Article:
Michiana manufacturing businesses cite growing workforce as key to growth
Think of the word “manufacturing.” What are its associations?
Dirty floors, oily equipment, dingy warehouses, poor conditions and poor pay. That, said Brooke Kostielney, is what people typically associate with manufacturing.
The director of marketing and company culture of C&S Machine said so in a spacious climate-controlled parts plant with ample sunlight, clean floors and a souped-up break room.
Cars, companies in critical condition, job layoffs and blighted buildings. That, said Jeff Rea, is what people typically associate with the Michigan manufacturing industry.
The Greater Niles Chamber of Commerce president and CEO said so from his office overlooking businesses that have helped make a Michiana economy strong.
To Rea, Michiana manufacturing is a community of successful small, mid-size, even large companies that are growing in local and global markets, so long as workforce needs are met.
To Kostielney, Michiana manufacturing is at its best at C&S, 2929 Saratore Dr., Niles.
On a drab November morning, the stark gray plant building is contrasted by a rising sun that radiates inside the climate-controlled plant, lighting up the clean floors, well-maintained machines and employees that carefully go about their skilled work.
The company has come a long way since its inception in 1966, said President Dominick Saratore. His father, Joseph, opened shop in Buchanan as a tools supplier for area businesses Bendix Corporation and the Studebaker Corporation.
Joseph later expanded his company, adding on two additional buildings and finding a successful niche in the aerospace industry, creating ultra-precision parts with ultra-delicate tools for Fortune 1,000 companies.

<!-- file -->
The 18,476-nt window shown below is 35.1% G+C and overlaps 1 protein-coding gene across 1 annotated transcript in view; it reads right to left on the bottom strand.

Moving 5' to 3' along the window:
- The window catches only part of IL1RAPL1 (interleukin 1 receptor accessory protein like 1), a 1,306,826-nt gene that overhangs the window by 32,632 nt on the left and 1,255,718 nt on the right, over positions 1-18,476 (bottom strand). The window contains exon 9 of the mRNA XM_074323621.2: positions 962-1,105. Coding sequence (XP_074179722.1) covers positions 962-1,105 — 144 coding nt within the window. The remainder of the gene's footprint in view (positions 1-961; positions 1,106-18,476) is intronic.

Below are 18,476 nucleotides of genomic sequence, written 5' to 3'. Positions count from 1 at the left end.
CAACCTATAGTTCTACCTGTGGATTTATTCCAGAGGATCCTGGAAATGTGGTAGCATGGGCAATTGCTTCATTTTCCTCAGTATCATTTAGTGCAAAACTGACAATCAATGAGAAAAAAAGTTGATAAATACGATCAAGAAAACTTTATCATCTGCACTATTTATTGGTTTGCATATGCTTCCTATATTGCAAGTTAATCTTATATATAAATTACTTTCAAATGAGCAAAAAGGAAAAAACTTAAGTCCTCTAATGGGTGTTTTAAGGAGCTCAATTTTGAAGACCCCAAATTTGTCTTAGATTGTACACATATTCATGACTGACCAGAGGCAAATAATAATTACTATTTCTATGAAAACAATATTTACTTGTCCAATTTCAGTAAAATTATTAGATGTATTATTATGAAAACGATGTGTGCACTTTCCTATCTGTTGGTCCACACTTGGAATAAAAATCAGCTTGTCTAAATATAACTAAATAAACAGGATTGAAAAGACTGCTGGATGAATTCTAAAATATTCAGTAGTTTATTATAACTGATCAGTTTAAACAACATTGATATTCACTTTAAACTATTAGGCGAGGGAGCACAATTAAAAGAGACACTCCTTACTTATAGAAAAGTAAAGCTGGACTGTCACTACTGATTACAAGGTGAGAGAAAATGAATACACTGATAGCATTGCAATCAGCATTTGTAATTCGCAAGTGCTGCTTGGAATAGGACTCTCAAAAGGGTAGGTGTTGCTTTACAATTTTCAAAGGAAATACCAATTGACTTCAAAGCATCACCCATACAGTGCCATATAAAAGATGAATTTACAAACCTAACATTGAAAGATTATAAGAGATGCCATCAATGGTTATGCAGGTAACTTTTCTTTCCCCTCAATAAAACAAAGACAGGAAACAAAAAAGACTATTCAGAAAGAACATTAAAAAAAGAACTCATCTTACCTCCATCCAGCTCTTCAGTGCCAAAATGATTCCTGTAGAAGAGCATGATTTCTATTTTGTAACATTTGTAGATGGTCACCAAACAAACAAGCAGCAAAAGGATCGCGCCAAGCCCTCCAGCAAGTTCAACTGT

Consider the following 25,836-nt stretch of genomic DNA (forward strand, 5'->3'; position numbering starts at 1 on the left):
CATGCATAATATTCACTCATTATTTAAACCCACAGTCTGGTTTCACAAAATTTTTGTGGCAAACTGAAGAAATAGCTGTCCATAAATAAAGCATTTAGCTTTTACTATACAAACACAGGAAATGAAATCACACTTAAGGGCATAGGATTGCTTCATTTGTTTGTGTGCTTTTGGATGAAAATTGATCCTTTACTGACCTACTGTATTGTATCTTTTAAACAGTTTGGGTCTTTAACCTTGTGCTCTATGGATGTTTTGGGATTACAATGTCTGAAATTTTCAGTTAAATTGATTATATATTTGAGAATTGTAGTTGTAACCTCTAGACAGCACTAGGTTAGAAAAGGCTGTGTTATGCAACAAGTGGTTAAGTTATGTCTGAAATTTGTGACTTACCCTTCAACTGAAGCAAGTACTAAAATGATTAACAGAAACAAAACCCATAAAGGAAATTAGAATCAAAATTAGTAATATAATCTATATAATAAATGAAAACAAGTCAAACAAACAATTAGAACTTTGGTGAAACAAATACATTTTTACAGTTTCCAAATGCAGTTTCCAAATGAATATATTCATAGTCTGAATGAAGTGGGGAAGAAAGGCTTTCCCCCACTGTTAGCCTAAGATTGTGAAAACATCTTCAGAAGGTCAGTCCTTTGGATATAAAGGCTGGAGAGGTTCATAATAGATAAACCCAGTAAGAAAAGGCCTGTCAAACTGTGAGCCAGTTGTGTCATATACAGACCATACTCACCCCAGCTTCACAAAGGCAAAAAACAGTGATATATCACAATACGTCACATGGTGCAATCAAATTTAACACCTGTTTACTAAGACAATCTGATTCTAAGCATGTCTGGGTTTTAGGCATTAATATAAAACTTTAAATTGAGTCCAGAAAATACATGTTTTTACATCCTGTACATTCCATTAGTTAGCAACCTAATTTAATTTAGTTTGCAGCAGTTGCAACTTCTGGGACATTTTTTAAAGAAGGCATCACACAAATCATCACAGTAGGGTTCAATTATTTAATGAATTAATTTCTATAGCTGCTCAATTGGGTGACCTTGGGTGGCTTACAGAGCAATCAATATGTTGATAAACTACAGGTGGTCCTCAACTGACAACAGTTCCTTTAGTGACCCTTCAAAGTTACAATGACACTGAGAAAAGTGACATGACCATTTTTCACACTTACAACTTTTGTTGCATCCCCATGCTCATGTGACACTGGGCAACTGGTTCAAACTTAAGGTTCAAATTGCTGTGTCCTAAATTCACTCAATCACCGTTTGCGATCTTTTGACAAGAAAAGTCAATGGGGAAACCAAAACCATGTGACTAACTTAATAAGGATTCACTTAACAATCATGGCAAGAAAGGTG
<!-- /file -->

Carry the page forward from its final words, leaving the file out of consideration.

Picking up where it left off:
Joseph can now often be found on the floor, working alongside employees.
Since taking over in 2010, Saratore has implemented lean manufacturing practices, cutting down on waste without cutting productivity in the process. The practice led to the creation of a new plant in Bertrand Township in an industrial park about two years ago.
Now, C&S is only growing, Saratore said, sporting an ugly Christmas sweater for a staff-wide contest later that day.
“We’re in a very nice spot for our location, for our business,” Saratore said. “We continually say we’re in the sweet spot of the country.”
Saratore cited proximity to major metropolitan areas, a large manufacturing business base, inexpensive cost of living and a well-trained workforce as reasons why Michiana is great for industry.
Rea, in a separate interview, agreed with Saratore’s statement. As the leader of not only the Niles area’s chamber but neighboring South Bend’s, he said economic development has been successful in the area.
He likened good economic development happening in Michiana to a quote from the baseball movie, “Moneyball.”
“You can actually win a lot of games hitting, getting on base, walks, singles and doubles,” he said. “You don’t need to hit a homerun.”
The home run Rea alludes to is an old-school mentality on economic development: placing most of one’s resources in hopes of a big company coming into town.
Only about 200 of such investments happen nationally each year, Rea said. Usually, they occur in the southeast or southwest, not what has been historically known as flyover country.
While one investment was made — the estimated $1 billion Indeck Niles Energy Center natural gas plant — Michiana finds year-to-year and day-to-day success in retaining and strengthening the strong business base and entrepreneurial spirit already present.
What the manufacturing community needs now is to look past its profits and growth, Rea said.
“When people think of economic development, they think of business attraction and development and expansion,” Rea said. “Yeah, but you got to have good community planning. You have to have a nice zoning ordinance. You have to have a good K-12 system, and you have to have good training opportunities.”